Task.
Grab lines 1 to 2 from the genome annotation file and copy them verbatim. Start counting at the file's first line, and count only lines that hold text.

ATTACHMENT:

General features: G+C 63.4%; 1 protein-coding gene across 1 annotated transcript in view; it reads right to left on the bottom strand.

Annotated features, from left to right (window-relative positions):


General features: G+C 63.4%; 1 protein-coding gene across 1 annotated transcript in view; it reads right to left on the bottom strand.

Annotated features, from left to right (window-relative positions):